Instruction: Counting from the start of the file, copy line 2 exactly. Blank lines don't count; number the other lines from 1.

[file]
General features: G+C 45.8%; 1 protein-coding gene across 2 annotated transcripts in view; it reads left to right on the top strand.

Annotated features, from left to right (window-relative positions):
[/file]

Annotated features, from left to right (window-relative positions):